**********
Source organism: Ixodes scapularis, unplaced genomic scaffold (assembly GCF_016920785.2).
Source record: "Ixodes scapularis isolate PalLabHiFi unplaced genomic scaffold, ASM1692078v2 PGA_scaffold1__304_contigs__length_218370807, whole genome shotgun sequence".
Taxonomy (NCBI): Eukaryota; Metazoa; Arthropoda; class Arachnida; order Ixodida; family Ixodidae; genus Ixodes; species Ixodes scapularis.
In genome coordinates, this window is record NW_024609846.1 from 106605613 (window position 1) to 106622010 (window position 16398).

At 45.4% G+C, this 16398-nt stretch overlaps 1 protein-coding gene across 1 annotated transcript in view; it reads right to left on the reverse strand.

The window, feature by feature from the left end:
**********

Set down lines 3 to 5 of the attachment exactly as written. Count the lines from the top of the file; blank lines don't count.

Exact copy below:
Taxonomy (NCBI): Eukaryota; Metazoa; Arthropoda; class Arachnida; order Ixodida; family Ixodidae; genus Ixodes; species Ixodes scapularis.
In genome coordinates, this window is record NW_024609846.1 from 106605613 (window position 1) to 106622010 (window position 16398).

At 45.4% G+C, this 16398-nt stretch overlaps 1 protein-coding gene across 1 annotated transcript in view; it reads right to left on the reverse strand.